Size matters as record industry faces squeeze
The man who makes those snazzy “the end is nigh” sandwich-boards must be working overtime at the moment, as the major-label record industry wonders where its next tax-deductible meal is going to come from. With EMI preparing to sell the …
The man who makes those snazzy “the end is nigh” sandwich-boards must be working overtime at the moment, as the major-label record industry wonders where its next tax-deductible meal is going to come from.
With EMI preparing to sell the farm to the Terra Firma private equity group (although a number of rival suitors arrived on the scene this week clutching bouquets and large novelty chequebooks), those other big beasts still in the record releasing game are beginning to panic a little.
Global blockbuster CD sales are now officially a thing of the past. Yes, there are bright sparks in some local markets, but not enough to change the bigger picture. Some genres are particularly troubled, most notably hip-hop, which had a 21 per cent slump in sales in 2006.
The big problem in boardrooms worldwide is that download sales are not taking up this revenue slack. Most analysts are pinning this chiefly on Apple’s price intransigence, which makes many consumers unwilling to commit to the legal route. Yet the record labels are a mite shy when it comes to asking Steve Jobs to budge on this. Their fear is that Jobs could pack up his iTunes store and where would they be then?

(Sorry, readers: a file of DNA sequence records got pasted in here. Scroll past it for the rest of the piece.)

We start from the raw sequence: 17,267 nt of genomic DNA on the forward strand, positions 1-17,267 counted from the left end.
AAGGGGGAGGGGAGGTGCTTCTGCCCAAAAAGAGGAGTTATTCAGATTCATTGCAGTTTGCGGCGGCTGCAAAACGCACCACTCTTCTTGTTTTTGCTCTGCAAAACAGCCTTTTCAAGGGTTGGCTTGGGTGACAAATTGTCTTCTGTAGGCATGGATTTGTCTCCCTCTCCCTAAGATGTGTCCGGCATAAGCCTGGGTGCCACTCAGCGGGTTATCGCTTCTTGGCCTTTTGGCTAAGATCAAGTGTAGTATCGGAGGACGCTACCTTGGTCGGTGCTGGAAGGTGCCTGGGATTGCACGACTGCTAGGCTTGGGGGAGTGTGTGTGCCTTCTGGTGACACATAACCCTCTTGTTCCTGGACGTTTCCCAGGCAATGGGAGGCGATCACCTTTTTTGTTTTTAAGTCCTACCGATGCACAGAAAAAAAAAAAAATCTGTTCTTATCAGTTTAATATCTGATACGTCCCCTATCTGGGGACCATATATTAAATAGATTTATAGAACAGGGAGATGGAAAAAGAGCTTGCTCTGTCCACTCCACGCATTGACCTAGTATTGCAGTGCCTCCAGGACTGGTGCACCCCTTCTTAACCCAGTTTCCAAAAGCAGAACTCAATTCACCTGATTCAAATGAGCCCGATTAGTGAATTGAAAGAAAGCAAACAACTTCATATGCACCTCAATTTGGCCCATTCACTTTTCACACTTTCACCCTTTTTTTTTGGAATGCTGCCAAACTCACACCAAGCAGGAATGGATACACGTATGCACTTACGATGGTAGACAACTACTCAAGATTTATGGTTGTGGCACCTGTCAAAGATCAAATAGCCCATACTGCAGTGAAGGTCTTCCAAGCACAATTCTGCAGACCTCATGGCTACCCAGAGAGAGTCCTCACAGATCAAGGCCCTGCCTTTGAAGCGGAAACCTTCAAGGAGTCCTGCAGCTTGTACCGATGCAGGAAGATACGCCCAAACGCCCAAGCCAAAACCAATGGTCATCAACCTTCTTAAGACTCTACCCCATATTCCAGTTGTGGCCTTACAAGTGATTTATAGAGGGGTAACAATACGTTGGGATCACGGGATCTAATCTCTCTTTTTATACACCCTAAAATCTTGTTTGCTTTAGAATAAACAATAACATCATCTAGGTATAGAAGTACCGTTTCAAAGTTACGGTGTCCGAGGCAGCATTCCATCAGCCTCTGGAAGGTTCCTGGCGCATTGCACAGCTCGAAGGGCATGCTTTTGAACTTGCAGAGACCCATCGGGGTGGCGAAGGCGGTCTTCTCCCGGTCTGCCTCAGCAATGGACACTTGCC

Such uncertainty about future revenue streams is leading to a lot of diversification amongst labels. While future recording contracts will inevitably see labels making rights grabs for tickets, T-shirts and traction, there are also some interesting buy-outs and mergers to come.
This week, for instance, Universal Music paid $2 billion for music publisher BMG Music. If CD sales are down, money will still be earned when songs are used in TV commercials, video games and episodes of Grey’s Anatomy.
Then there are the big indies who have worked diligently for their share of the pie and don’t want to see any slippage, so they’re quietly super-sizing themselves. The Beggar’s Banquet group is thought to be currently talking with Rough Trade Records about adding that label to a roster that currently includes such imprints as XL and 4AD and acts such as The White Stripes, Dizzee Rascal, Basement Jaxx, The National and Beirut.
To use the catchphrase of Election 2007, the squeeze is on and major record companies are learning that getting squeezed is something that doesn’t just happen to smaller parties in Irish elections.